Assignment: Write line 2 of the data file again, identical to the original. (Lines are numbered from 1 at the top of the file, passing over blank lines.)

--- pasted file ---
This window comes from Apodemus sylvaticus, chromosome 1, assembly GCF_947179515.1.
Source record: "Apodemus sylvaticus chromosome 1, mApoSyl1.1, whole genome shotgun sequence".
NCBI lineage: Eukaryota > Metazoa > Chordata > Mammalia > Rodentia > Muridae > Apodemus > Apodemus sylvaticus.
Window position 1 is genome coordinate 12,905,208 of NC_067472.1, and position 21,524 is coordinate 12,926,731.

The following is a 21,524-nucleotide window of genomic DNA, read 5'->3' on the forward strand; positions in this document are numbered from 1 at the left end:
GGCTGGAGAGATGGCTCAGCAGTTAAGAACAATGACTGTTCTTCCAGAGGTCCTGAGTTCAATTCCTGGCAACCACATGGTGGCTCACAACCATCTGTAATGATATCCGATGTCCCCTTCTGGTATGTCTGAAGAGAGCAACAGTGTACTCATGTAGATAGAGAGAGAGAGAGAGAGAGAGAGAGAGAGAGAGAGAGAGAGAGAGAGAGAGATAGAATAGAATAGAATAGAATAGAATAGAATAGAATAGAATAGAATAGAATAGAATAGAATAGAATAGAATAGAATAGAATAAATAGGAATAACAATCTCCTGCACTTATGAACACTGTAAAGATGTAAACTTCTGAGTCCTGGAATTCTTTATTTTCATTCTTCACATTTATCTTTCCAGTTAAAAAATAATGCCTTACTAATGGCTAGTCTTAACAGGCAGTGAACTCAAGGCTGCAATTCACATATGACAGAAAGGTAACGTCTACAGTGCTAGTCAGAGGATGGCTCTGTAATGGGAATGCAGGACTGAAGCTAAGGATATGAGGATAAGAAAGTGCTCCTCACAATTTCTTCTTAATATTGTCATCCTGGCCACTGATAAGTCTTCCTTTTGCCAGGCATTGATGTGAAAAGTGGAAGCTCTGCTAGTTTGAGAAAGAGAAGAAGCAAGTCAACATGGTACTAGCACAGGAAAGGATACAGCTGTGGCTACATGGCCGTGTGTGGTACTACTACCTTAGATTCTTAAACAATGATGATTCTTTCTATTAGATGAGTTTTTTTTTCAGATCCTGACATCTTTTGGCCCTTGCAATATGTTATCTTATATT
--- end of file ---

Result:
Source record: "Apodemus sylvaticus chromosome 1, mApoSyl1.1, whole genome shotgun sequence".